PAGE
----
Improving your life, many self-help and life coaches proclaim, requires a gratitude practice. Those proclamations are made, because it works. When I stop and take even 3-5 minutes to list as many things as I can for which I’m grateful, it totally changes my mood—no matter what I was feeling before. Starting the day with gratitude transforms my whole day, sets the intention to be grateful for the rest of my day. It’s like putting “gratitude” into my search engine so that seeking things for which to be grateful is built into my mental settings.
To be clear, I’m not suggesting ignorant positivity. This is about something more. A healthy gratitude practice exists despite the fact that life is challenging, exists alongside life’s challenges. For example, right now I live in the mid-Atlantic United States, where the weather this past week has been uncharacteristically warm, and it has illuminated the complexity of my gratitude practice. As someone who is an Eco-phile and embedded in the climate change science and critical theory, this weather concerns me for a lot of reasons. Yet, I am also grateful for the sun and warmth. This is an approach to life with which I feel most comfortable. It is possible to be grateful and concerned at the same time. It is possible to appreciate what feels good while also acknowledging what doesn’t. Not only is it possible. I have found it to be the best path to success, the best path to sustainable change, the best path to healthy relationships with myself, other people, and the planet.
On my own journey, gratitude is important right now, because I am seeking to shift my own reality. I want to support myself better physically, spiritually, and financially. I want more people in my immediate community whose being has the capacity to support the reality of who I am. I want to be in a space culturally and geographically where what I value and my ways of being are embedded into the dominant cultural paradigm. Over the past couple of years, I have been mired in all of the ways that Delaware and the mid-Atlantic fail to support me. And the narrative of “I don’t want to be in Delaware. I don’t have the sort of life I want. I want to be somewhere else. Nothing here is what I want. There aren’t people here like me, doing what I do” needs to go. It’s true that many of the ways of being I choose are not embedded into the culture in which I was raised. Nonetheless, to say that there is NO ONE doing the things that I value is a lie. It prevents me from attracting more of what I want into my life. Equally, it fails to honor the courage and tenacity of those attempting to go against the grain, to create a different reality.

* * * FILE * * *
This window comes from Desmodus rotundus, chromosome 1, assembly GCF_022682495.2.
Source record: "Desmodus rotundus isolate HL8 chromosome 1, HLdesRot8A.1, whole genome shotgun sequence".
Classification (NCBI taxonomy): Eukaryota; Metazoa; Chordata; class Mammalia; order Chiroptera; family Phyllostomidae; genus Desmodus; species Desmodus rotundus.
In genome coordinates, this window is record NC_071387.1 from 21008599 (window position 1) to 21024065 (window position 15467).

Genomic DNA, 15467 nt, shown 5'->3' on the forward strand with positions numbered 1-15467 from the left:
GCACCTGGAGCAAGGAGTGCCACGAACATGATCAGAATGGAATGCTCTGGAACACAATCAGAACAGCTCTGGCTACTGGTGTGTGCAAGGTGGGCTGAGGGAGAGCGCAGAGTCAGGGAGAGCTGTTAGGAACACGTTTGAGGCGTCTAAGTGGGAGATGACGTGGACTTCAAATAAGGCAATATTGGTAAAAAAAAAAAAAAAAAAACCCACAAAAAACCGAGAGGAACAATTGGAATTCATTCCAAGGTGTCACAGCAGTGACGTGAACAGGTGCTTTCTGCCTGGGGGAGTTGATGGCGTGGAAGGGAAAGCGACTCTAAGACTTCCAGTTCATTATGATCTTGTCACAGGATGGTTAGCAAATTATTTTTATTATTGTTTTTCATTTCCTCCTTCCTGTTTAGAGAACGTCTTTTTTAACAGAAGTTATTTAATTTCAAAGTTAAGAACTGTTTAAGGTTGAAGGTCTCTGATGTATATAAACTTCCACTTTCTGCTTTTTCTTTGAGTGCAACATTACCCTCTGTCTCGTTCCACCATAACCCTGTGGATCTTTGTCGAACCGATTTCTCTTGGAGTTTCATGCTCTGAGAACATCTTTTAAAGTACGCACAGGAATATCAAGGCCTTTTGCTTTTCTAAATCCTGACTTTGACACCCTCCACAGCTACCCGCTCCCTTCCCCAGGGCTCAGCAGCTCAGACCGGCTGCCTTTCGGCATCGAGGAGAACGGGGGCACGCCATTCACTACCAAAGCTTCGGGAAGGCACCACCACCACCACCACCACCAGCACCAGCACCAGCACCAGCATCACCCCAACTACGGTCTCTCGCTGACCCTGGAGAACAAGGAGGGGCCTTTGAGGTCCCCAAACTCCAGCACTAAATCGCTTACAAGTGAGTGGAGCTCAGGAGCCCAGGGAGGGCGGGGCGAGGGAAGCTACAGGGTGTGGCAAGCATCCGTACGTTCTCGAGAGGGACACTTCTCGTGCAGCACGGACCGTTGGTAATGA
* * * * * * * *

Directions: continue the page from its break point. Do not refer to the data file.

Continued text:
After spending two years locked away in the library, it’s time for me to reintegrate myself back into society. It’s time for me to take those precious ideas and bring them into the world. The challenge I have faced, however, is trying to integrate myself into a society that is part of my past and resisting integration because I want to maintain the narrative of “I don’t like Delaware” and all of the accompanying narratives that anyone who knows me at all anywhere in the world can probably repeat verbatim. But I’m not comfortable holding those narratives anymore, because I know that as long as I hold onto those narratives, I fail to see that Delaware, too, has its beauty. I prevent myself from exploring this place with the same sense of adventure that I would explore another place. And who am I, if not an explorer? The people, spaces, and frameworks in which I was embedded growing up are not expansive enough to hold the reality of who I am now, but that doesn’t mean that there are not people, spaces, and frameworks that CAN hold the reality of who I am now. I just have to focus on the ones of which I’m aware and find what else exists … which is the exciting part.
Last week, the Sun moved into Pisces. In my astrological chart, Pisces is my third house. The third house is the house of one’s immediate surroundings, one’s neighborhood, one’s neighbors, one’s siblings and cousins, one’s associates, short trips, communication, early education, and divination. In conjunction with this cosmic reality, I plan to spend the next month honoring the ways in which my immediate surroundings support and resonate with the truth of who I am. It is a gratitude practice that allows me to explore the realities of the people and spaces in my immediate surroundings that exist in actuality, rather than dismiss the possibility that what I want, need, or appreciate can exist within the vicinity of where I currently reside. I will do this through Instagram (HilaryB130) and Facebook posts (Hilary Booker), a podcast, and this blog. The Instagram and Facebook posts will be informal snapshots and descriptions, whereas the podcast will take a local focus to a larger project as I continue to transform, expand, and shift the ways in which I engage with the idea of Hilary’s House. The blog will draw everything together … since the paradox of freedom is that it requires connection, or acknowledging that everything is connected.
Thank you for reading and I look forward to bringing you with me on this journey!